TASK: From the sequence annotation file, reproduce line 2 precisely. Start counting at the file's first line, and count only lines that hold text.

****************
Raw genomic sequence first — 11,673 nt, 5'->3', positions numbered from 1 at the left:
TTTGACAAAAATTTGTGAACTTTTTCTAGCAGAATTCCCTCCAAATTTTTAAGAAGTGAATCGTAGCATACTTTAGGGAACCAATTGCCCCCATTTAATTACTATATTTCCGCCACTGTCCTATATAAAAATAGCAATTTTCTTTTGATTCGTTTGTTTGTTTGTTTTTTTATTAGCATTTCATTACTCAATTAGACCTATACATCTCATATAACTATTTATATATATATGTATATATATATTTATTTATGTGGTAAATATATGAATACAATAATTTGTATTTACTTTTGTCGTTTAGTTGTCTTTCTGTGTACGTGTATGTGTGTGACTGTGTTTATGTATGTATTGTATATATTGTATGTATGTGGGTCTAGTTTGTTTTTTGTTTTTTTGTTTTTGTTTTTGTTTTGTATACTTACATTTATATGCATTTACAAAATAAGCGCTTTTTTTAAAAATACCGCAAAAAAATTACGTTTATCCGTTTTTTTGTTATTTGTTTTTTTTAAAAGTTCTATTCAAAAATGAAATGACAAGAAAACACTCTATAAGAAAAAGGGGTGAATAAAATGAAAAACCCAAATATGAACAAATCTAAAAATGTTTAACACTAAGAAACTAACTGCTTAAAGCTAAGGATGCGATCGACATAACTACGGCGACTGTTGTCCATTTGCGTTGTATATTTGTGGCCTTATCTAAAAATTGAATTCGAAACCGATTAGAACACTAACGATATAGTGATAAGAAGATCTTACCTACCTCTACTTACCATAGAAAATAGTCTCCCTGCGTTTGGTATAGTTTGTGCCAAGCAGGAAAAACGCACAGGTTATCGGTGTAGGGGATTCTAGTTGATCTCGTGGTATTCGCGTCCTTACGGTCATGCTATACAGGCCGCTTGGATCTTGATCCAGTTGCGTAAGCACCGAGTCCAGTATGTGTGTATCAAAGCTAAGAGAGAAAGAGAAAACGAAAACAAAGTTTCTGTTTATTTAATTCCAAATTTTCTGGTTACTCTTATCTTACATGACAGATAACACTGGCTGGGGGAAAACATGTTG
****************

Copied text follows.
TTTGACAAAAATTTGTGAACTTTTTCTAGCAGAATTCCCTCCAAATTTTTAAGAAGTGAATCGTAGCATACTTTAGGGAACCAATTGCCCCCATTTAATTACTATATTTCCGCCACTGTCCTATATAAAAATAGCAATTTTCTTTTGATTCGTTTGTTTGTTTGTTTTTTTATTAGCATTTCATTACTCAATTAGACCTATACATCTCATATAACTATTTATATATATATGTATATATATATTTATTTATGTGGTAAATATATGAATACAATAATTTGTATTTACTTTTGTCGTTTAGTTGTCTTTCTGTGTACGTGTATGTGTGTGACTGTGTTTATGTATGTATTGTATATATTGTATGTATGTGGGTCTAGTTTGTTTTTTGTTTTTTTGTTTTTGTTTTTGTTTTGTATACTTACATTTATATGCATTTACAAAATAAGCGCTTTTTTTAAAAATACCGCAAAAAAATTACGTTTATCCGTTTTTTTGTTATTTGTTTTTTTTAAAAGTTCTATTCAAAAATGAAATGACAAGAAAACACTCTATAAGAAAAAGGGGTGAATAAAATGAAAAACCCAAATATGAACAAATCTAAAAATGTTTAACACTAAGAAACTAACTGCTTAAAGCTAAGGATGCGATCGACATAACTACGGCGACTGTTGTCCATTTGCGTTGTATATTTGTGGCCTTATCTAAAAATTGAATTCGAAACCGATTAGAACACTAACGATATAGTGATAAGAAGATCTTACCTACCTCTACTTACCATAGAAAATAGTCTCCCTGCGTTTGGTATAGTTTGTGCCAAGCAGGAAAAACGCACAGGTTATCGGTGTAGGGGATTCTAGTTGATCTCGTGGTATTCGCGTCCTTACGGTCATGCTATACAGGCCGCTTGGATCTTGATCCAGTTGCGTAAGCACCGAGTCCAGTATGTGTGTATCAAAGCTAAGAGAGAAAGAGAAAACGAAAACAAAGTTTCTGTTTATTTAATTCCAAATTTTCTGGTTACTCTTATCTTACATGACAGATAACACTGGCTGGGGGAAAACATGTTG